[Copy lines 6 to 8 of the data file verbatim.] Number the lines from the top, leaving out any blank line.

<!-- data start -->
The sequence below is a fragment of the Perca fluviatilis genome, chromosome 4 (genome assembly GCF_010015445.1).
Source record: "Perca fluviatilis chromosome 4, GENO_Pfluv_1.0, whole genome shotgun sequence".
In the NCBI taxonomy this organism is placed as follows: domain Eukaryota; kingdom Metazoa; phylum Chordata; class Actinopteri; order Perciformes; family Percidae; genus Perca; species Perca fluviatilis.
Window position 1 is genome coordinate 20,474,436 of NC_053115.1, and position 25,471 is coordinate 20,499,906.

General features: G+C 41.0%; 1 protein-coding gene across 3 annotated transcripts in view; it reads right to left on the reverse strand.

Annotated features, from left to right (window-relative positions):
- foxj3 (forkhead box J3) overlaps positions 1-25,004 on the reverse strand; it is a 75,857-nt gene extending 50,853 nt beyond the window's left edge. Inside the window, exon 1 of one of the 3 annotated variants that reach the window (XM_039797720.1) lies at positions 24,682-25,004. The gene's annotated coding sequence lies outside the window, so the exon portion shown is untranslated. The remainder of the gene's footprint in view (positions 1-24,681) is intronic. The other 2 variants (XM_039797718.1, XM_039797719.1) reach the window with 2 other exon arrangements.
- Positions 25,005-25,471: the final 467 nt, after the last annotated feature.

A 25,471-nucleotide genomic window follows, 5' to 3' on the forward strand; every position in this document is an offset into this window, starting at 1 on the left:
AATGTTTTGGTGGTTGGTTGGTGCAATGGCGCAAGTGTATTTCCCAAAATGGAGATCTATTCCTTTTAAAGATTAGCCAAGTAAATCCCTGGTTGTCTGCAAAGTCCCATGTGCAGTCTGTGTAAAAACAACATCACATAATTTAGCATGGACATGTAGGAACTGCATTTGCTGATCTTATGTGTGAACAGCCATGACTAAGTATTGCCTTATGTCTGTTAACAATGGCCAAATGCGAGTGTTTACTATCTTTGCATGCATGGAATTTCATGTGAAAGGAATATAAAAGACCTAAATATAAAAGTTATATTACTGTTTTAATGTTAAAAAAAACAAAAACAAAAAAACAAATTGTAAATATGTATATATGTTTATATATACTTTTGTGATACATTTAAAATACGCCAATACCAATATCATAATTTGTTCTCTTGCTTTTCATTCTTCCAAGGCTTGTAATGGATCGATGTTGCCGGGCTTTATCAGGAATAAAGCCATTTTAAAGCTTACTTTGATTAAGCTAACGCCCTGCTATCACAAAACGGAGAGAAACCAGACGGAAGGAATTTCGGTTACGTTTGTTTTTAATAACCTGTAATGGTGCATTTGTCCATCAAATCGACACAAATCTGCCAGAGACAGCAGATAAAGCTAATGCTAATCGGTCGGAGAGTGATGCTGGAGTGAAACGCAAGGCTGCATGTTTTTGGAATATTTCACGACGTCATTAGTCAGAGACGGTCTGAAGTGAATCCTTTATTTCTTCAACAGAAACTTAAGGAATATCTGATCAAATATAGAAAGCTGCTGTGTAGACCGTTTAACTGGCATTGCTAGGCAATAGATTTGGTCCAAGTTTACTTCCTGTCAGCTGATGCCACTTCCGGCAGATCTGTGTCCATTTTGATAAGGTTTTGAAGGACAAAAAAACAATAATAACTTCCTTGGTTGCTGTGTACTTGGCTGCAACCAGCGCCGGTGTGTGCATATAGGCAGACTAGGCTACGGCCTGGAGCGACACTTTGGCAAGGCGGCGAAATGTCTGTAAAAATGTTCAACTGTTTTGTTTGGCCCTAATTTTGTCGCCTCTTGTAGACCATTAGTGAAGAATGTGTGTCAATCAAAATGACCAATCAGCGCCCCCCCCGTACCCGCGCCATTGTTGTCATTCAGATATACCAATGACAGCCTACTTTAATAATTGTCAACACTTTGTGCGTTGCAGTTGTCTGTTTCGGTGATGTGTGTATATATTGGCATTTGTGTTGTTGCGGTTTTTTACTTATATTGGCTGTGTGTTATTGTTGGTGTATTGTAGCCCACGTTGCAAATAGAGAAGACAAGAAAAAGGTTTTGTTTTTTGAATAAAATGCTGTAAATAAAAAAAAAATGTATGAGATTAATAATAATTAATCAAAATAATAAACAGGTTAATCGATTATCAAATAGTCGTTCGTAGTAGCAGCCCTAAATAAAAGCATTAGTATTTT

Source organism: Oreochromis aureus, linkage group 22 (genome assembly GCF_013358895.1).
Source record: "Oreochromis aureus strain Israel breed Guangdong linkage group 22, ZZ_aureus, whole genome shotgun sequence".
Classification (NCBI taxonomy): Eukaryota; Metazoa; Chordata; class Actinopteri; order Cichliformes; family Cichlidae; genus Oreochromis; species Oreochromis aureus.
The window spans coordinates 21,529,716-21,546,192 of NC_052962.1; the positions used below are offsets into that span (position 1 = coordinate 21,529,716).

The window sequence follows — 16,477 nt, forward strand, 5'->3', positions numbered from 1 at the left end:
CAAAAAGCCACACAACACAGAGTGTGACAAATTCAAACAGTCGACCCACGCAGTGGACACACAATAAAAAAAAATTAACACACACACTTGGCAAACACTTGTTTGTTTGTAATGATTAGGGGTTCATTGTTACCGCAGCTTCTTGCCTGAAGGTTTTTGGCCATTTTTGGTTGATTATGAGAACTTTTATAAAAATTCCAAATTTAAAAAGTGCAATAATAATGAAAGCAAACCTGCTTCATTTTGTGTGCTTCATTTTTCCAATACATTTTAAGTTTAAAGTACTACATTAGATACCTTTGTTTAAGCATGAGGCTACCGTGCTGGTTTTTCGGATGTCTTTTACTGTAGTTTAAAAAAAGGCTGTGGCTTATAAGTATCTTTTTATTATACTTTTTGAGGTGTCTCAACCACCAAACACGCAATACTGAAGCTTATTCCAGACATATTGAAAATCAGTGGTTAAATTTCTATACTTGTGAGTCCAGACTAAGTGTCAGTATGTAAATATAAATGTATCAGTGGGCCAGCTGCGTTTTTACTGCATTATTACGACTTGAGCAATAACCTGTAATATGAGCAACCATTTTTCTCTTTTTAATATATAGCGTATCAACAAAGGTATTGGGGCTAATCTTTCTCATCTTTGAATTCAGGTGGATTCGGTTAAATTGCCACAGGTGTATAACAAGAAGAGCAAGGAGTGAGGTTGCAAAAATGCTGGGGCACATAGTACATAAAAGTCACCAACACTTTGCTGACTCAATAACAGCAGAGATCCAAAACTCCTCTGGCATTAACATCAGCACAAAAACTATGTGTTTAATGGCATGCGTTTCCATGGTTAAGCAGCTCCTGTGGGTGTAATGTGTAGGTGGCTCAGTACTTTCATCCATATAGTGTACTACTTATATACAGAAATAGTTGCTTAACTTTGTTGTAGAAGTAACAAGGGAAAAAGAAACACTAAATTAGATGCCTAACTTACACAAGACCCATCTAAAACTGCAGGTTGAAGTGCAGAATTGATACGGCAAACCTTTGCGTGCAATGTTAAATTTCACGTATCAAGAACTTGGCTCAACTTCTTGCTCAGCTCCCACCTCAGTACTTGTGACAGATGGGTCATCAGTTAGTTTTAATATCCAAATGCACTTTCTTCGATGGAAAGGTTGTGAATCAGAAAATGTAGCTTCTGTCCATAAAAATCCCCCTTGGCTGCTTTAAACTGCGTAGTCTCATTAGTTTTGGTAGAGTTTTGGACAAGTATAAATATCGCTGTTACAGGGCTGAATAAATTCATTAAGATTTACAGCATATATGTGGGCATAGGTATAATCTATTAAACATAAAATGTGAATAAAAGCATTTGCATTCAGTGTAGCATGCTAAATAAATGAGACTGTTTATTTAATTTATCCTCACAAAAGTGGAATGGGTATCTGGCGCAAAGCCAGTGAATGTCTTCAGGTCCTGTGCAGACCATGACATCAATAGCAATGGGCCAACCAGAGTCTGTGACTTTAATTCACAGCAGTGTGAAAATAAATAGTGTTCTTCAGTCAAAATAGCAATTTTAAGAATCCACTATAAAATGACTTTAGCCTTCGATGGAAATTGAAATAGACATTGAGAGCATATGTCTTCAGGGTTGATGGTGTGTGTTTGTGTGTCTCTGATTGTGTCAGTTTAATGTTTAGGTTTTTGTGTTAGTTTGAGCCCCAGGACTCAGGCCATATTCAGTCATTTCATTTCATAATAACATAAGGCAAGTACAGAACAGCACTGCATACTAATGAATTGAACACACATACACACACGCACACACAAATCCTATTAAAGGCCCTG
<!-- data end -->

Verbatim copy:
Annotated features, from left to right (window-relative positions):
- foxj3 (forkhead box J3) overlaps positions 1-25,004 on the reverse strand; it is a 75,857-nt gene extending 50,853 nt beyond the window's left edge. Inside the window, exon 1 of one of the 3 annotated variants that reach the window (XM_039797720.1) lies at positions 24,682-25,004. The gene's annotated coding sequence lies outside the window, so the exon portion shown is untranslated. The remainder of the gene's footprint in view (positions 1-24,681) is intronic. The other 2 variants (XM_039797718.1, XM_039797719.1) reach the window with 2 other exon arrangements.
- Positions 25,005-25,471: the final 467 nt, after the last annotated feature.